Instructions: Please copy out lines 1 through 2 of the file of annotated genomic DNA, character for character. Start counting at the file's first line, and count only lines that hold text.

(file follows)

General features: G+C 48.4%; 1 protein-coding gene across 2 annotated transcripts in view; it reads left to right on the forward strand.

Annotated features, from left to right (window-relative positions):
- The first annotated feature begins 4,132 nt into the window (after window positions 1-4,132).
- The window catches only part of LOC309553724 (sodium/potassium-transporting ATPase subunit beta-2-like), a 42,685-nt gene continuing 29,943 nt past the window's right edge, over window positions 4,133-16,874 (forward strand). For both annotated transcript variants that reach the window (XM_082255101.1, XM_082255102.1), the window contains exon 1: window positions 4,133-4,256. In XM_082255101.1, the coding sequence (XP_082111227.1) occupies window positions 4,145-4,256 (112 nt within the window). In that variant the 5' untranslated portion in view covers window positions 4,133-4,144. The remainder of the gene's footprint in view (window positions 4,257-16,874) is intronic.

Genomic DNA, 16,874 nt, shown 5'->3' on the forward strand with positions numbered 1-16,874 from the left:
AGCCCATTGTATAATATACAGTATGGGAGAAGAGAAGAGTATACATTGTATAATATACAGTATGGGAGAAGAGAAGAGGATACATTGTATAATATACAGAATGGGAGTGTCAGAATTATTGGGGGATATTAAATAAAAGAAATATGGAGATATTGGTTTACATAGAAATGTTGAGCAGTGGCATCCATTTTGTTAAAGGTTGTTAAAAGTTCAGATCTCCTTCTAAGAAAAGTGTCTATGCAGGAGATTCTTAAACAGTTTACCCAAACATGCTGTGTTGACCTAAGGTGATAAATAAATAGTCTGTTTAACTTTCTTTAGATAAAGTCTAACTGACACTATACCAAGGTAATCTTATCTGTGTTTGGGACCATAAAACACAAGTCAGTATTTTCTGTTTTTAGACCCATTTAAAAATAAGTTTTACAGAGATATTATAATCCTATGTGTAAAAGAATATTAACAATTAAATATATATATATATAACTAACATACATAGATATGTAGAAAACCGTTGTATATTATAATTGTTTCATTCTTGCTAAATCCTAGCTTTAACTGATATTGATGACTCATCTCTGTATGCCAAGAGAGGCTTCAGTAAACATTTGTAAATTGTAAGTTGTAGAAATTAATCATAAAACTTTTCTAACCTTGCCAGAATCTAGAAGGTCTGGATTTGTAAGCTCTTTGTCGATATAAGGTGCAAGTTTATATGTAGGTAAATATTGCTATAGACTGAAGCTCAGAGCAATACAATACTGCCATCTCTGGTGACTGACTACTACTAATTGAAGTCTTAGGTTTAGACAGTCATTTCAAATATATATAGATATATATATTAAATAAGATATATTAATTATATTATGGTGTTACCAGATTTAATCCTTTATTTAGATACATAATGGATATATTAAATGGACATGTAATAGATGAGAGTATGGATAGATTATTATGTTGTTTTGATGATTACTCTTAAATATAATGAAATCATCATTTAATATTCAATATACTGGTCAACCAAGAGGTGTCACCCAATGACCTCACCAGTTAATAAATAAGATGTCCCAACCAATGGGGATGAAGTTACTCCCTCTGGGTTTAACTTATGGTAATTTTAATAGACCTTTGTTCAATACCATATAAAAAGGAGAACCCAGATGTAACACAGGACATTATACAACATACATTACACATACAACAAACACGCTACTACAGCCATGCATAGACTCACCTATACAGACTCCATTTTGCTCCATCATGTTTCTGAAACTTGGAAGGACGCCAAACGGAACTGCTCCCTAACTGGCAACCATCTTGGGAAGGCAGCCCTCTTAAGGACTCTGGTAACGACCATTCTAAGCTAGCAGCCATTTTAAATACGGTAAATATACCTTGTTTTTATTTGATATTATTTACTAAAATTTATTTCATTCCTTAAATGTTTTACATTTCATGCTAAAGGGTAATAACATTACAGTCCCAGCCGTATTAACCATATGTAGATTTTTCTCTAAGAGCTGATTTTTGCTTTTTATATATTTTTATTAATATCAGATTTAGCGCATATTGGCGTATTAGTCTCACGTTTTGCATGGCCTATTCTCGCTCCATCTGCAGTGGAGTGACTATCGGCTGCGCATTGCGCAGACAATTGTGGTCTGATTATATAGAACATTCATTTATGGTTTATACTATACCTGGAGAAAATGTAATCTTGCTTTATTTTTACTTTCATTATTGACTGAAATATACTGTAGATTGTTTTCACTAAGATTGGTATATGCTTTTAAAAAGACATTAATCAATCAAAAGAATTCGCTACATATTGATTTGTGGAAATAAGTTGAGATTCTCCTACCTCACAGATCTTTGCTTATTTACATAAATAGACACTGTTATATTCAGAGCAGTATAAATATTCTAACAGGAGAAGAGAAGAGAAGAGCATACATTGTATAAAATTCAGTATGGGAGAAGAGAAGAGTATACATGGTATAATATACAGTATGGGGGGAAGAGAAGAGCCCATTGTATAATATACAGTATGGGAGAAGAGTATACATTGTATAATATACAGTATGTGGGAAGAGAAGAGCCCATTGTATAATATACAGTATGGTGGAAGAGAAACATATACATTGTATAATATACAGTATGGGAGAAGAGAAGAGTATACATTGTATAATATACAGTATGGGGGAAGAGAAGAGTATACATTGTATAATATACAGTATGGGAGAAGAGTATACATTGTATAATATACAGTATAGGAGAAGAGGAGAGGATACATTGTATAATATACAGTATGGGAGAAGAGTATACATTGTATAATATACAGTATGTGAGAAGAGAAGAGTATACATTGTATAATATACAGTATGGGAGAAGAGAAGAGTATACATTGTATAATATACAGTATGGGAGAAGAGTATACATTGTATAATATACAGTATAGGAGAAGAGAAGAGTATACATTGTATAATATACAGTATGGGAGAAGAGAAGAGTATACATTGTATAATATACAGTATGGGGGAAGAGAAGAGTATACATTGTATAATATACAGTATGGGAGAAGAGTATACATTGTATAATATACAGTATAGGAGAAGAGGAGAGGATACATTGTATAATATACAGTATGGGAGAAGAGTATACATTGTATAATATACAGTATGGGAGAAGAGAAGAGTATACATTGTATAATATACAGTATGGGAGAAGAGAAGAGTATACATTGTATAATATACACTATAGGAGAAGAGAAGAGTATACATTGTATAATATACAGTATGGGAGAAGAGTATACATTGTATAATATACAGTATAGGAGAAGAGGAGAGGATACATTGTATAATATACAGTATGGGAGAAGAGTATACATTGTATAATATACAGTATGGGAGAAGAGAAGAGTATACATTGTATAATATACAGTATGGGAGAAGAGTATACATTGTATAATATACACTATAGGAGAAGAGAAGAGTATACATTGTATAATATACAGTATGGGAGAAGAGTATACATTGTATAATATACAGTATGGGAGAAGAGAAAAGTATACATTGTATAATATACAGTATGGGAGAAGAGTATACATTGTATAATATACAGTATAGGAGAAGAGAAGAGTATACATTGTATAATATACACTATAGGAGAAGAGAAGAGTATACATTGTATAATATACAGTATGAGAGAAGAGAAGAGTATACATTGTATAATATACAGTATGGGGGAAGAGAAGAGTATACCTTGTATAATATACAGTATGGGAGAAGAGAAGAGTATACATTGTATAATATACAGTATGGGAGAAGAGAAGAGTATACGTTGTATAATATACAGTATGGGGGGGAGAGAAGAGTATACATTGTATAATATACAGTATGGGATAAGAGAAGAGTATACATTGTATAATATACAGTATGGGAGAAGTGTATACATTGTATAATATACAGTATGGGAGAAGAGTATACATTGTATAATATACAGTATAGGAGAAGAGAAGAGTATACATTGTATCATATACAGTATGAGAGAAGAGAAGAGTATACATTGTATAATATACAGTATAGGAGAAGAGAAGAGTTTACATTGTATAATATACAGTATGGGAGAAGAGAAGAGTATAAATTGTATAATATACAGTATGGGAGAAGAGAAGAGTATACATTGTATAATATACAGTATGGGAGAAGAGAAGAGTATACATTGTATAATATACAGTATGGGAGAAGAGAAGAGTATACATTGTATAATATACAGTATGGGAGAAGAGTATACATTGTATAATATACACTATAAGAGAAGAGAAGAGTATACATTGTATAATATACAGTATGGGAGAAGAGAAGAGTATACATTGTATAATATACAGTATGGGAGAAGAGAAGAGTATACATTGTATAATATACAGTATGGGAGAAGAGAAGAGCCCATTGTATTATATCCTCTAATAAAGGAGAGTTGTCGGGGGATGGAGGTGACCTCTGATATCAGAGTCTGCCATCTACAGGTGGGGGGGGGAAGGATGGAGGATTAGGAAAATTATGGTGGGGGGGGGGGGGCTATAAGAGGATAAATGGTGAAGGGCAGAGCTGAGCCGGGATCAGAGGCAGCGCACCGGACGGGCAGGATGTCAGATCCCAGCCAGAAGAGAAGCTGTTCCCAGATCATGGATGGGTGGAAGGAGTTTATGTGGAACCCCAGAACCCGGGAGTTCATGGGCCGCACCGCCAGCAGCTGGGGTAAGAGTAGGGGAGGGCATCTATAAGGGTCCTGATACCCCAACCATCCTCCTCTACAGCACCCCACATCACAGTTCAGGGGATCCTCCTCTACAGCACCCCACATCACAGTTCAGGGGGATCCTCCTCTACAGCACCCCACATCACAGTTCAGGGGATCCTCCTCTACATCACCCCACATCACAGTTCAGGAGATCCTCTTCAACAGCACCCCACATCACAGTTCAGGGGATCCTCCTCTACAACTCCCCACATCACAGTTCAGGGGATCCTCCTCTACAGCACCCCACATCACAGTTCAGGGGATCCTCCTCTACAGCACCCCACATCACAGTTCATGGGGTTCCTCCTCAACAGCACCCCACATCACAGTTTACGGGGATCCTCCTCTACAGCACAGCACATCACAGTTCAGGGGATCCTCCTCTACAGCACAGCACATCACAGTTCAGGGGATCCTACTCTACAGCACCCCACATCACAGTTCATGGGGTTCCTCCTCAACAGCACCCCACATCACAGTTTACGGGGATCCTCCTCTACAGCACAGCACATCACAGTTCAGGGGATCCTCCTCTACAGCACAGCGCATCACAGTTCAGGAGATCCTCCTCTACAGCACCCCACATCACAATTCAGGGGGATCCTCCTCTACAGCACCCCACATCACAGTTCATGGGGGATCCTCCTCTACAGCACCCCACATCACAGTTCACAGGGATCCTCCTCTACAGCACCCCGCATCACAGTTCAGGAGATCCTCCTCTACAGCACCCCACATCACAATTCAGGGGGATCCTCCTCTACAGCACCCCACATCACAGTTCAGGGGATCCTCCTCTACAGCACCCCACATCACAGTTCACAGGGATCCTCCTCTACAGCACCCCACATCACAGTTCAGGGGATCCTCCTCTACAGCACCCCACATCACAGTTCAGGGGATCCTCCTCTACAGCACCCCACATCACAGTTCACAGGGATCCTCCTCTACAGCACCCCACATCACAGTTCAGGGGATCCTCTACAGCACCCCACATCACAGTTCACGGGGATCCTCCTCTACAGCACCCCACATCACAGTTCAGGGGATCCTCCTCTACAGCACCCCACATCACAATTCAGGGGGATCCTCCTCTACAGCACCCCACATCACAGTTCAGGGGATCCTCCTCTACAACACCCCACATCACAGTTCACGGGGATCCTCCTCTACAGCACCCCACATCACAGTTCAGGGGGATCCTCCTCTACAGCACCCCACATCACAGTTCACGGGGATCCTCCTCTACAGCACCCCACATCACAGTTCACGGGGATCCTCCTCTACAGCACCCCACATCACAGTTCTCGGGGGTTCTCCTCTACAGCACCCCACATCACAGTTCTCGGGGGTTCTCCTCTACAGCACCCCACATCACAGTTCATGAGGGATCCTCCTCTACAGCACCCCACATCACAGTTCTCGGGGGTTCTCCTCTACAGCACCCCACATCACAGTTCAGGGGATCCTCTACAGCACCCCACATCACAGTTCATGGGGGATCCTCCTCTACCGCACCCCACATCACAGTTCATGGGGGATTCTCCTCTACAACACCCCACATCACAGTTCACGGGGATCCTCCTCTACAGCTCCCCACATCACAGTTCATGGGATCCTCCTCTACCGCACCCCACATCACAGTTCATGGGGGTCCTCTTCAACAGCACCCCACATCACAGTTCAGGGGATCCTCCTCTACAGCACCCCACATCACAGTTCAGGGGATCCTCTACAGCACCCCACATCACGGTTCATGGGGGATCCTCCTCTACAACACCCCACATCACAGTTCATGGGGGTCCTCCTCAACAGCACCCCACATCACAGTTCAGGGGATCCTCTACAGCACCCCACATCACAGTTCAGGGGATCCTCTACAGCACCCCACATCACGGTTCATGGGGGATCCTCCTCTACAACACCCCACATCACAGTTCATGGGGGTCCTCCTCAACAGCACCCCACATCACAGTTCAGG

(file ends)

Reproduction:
General features: G+C 48.4%; 1 protein-coding gene across 2 annotated transcripts in view; it reads left to right on the forward strand.

Annotated features, from left to right (window-relative positions):